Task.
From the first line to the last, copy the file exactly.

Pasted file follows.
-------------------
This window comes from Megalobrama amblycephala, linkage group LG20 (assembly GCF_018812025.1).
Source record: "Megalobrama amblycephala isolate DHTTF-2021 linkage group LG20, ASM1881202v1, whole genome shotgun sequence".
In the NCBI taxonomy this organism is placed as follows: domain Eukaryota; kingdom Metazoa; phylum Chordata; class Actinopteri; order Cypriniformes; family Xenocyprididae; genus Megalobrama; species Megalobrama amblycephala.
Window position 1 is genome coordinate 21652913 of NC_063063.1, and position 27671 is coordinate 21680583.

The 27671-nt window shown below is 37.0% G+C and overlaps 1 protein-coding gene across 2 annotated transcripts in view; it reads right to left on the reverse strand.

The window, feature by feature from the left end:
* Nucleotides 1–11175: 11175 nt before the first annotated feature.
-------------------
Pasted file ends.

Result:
This window comes from Megalobrama amblycephala, linkage group LG20 (assembly GCF_018812025.1).
Source record: "Megalobrama amblycephala isolate DHTTF-2021 linkage group LG20, ASM1881202v1, whole genome shotgun sequence".
In the NCBI taxonomy this organism is placed as follows: domain Eukaryota; kingdom Metazoa; phylum Chordata; class Actinopteri; order Cypriniformes; family Xenocyprididae; genus Megalobrama; species Megalobrama amblycephala.
Window position 1 is genome coordinate 21652913 of NC_063063.1, and position 27671 is coordinate 21680583.

The 27671-nt window shown below is 37.0% G+C and overlaps 1 protein-coding gene across 2 annotated transcripts in view; it reads right to left on the reverse strand.

The window, feature by feature from the left end:
* Nucleotides 1–11175: 11175 nt before the first annotated feature.